Conclusions and verdict
The GH4 is still, a year after it was announced, a remarkable and unusual package.
There are, so far, few cameras that can compete with it on video specifications at this price. Other options include the under-rated, but excellent, Nikon D5300, which is cheaper, or else costlier, full-frame options such as the Canon 5DmkIII, the Nikon D800 (and the new D750) or the Canon A7s.
When it comes to camcorders, the GH4’s pricing puts it in the territory of a consumer model, such as the CX900, or perhaps, now prices have dropped, the Super35mm FS-100 from Sony.
But these are all HD only. When it comes to 4K, the only real rivals are Sony’s consumer AX100 camcorder, or the upcoming FDR-AXP33. Sony’s pro-spec PXW-X70 costs more, and needs a paid-for upgrade for 4K. Beyond that, for 4K, it’s a Sony A7s again, with an external Convergent Design Odyssey or Atomos Shogun recorder, or Panasonic’s HC-X1000 semi-pro model.
Step up from there, and it is a Sony FS-700 (again with external recorder for 4K, the Blackmagic Production Camera, the URSA, or the PXW-Z100 we reviewed recently. All these cost more than a fully-loaded GH4, and are far bulkier too.
Don’t, though, be taken in by the entry-level price of the GH4, as that is by no means the full picture. Unless you’re upgrading from a GH2 or GH3 – of course, man y GH4 buyers will be – you will need lenses.
The Metabones and other adapters do a great job, but it is hard to resist the temptation of native glass, especially for image stabilisation, and for those who use it, AF.
Then there is the question of sound: at the very least, the GH4 needs a top mic, either one of Panasonic’s or the Røde Video Mic Go. Add in a sound recorder for XLR mics, and the total cost is closer to £2500 than the £1200 or so street price of a bare bones GH4. Add the YAGH dock, and the cost is around £3,500 – or not so far from that of a Canon EOS C100 or a Sony FS-700 with a lens.
But, neither of those cameras does internal 4K, neither take stills, and neither are as portable as the GH4, although they do offer larger sensors. This leaves the GH4, once again, in a class of its own.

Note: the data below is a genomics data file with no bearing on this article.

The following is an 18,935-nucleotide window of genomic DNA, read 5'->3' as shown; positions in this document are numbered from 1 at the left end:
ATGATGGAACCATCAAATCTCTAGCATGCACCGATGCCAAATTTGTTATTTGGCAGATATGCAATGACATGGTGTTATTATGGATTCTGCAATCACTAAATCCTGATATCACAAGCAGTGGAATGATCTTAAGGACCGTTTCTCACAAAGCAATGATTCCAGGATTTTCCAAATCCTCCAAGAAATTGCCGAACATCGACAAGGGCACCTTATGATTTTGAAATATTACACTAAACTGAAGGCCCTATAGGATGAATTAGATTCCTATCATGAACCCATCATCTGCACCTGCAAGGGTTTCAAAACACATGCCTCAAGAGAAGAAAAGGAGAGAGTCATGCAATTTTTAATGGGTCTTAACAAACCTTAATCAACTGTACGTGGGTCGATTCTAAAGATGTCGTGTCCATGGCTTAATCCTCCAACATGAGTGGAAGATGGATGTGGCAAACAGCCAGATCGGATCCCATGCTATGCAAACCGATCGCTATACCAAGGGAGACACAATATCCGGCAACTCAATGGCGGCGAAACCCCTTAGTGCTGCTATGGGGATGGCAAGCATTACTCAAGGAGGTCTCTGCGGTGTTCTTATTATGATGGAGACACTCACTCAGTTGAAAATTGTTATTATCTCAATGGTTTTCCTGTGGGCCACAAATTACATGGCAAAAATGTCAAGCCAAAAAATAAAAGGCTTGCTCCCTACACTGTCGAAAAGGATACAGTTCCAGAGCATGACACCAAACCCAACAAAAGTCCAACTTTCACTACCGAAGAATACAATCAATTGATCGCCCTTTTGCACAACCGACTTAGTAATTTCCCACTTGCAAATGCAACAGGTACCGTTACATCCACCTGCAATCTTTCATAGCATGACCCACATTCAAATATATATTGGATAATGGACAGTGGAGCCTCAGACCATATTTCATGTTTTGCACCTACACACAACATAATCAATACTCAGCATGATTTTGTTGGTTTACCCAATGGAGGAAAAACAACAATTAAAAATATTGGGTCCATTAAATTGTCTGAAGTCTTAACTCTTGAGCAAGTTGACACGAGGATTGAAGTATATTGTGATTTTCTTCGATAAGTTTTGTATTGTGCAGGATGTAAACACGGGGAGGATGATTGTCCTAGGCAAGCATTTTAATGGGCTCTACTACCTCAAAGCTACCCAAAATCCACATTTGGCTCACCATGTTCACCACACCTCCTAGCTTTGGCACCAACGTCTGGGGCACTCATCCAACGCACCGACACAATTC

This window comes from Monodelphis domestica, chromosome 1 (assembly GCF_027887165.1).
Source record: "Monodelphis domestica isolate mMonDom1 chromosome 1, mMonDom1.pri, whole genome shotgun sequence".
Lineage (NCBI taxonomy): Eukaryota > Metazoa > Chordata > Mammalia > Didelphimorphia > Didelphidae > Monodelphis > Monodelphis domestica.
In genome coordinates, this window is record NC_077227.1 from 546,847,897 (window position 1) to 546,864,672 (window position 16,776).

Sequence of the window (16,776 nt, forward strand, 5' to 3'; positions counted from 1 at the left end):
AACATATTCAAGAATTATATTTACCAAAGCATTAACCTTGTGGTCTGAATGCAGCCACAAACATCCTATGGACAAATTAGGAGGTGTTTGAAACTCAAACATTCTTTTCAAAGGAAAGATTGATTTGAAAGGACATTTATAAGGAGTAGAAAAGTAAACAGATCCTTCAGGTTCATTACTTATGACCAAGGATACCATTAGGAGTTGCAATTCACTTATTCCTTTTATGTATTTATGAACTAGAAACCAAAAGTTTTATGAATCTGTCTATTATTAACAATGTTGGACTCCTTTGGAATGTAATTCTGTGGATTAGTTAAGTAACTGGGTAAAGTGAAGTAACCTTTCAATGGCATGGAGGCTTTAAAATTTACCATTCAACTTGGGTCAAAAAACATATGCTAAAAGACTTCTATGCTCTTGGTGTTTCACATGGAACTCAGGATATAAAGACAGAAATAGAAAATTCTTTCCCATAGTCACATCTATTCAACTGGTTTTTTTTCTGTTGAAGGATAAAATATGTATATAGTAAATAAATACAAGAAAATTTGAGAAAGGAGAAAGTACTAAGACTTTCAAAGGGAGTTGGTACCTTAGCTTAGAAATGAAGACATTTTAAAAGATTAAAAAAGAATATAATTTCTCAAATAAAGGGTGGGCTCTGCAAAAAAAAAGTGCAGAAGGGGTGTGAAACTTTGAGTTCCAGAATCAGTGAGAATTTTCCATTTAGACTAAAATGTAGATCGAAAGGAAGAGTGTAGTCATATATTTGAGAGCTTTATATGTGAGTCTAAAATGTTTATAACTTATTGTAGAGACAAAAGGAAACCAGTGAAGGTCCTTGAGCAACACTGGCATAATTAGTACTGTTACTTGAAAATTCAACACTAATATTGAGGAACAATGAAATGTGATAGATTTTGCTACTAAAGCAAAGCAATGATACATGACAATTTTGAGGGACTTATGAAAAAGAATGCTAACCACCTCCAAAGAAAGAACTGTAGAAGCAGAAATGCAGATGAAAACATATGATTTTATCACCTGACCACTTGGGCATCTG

So, would we recommend buying the GH4?
The answer is an unqualified yes. Its capabilities, its low entry cost – due in part to its modular nature – and the future proofing brought by 4K makes it a must buy for any production company. If nothing else, the GH4 is a great way to test out 4K film making.
For individual freelancers and self-shooters, the question is a little more nuanced.
If you want to buy just one video camera, then a C100 – perhaps with an external recorder – might be the better option; for those who work as stills photographers too, full frame is still attractive. But the GH4 is versatile and can be accessorised to compete with larger cameras. If your budget stretches to a GH4 but not, say, a C100, then the GH4 will stand you in good stead.
For multi-camera and live production, the GH4 is a more complicated proposition, as it has a distinctive look, and it is not as easy as it could be to match footage between cameras.
The fact that the GH4 can receive, but not generate, timecode via the YAGH makes it less than easy to use several GH4s on a shoot – a pity, as this would be a very interesting shooting option.
Finally, should GH2 and GH3 users upgrade? Again, the answer is yes. GH3 users in particular can use batteries and even the battery grip from the GH3. The GH4 is the best option for video, of all Micro Four Thirds cameras – at least until, or if, Panasonic announces a 4K replacement for the AF100/AF101.
Review pictures kindly provided by Zoltán Mészáros and are © ens: media.